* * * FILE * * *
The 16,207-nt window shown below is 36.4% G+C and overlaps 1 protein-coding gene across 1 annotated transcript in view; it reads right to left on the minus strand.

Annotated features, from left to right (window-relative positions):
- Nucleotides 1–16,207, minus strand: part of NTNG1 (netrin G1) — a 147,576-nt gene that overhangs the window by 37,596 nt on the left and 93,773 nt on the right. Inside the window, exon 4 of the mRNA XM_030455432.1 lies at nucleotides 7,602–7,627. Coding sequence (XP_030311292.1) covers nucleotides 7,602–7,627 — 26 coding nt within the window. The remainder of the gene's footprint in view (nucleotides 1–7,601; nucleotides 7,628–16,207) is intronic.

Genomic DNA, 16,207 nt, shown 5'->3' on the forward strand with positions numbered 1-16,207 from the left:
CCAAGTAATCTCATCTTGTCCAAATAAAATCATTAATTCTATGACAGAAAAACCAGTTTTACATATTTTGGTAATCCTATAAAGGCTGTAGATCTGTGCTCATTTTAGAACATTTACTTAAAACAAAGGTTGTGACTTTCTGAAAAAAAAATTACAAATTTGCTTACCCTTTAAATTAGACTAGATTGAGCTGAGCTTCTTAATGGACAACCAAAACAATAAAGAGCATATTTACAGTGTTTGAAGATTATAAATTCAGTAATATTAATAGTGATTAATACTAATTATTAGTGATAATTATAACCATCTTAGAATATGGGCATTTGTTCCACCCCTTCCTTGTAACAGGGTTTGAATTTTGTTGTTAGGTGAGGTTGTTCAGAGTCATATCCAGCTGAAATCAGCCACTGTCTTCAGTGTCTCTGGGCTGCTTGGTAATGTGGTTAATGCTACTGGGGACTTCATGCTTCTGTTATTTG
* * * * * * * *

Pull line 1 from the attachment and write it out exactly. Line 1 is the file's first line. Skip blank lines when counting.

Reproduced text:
The 16,207-nt window shown below is 36.4% G+C and overlaps 1 protein-coding gene across 1 annotated transcript in view; it reads right to left on the minus strand.